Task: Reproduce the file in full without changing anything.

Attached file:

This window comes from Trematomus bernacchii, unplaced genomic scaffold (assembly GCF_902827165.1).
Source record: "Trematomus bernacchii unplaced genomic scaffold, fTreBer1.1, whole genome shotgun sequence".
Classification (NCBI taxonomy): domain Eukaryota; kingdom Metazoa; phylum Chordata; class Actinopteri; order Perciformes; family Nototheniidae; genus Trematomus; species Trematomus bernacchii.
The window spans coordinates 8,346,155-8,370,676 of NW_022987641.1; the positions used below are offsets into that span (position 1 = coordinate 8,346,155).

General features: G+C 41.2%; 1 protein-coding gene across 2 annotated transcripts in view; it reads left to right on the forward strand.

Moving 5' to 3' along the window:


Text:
This window comes from Trematomus bernacchii, unplaced genomic scaffold (assembly GCF_902827165.1).
Source record: "Trematomus bernacchii unplaced genomic scaffold, fTreBer1.1, whole genome shotgun sequence".
Classification (NCBI taxonomy): domain Eukaryota; kingdom Metazoa; phylum Chordata; class Actinopteri; order Perciformes; family Nototheniidae; genus Trematomus; species Trematomus bernacchii.
The window spans coordinates 8,346,155-8,370,676 of NW_022987641.1; the positions used below are offsets into that span (position 1 = coordinate 8,346,155).

General features: G+C 41.2%; 1 protein-coding gene across 2 annotated transcripts in view; it reads left to right on the forward strand.

Moving 5' to 3' along the window: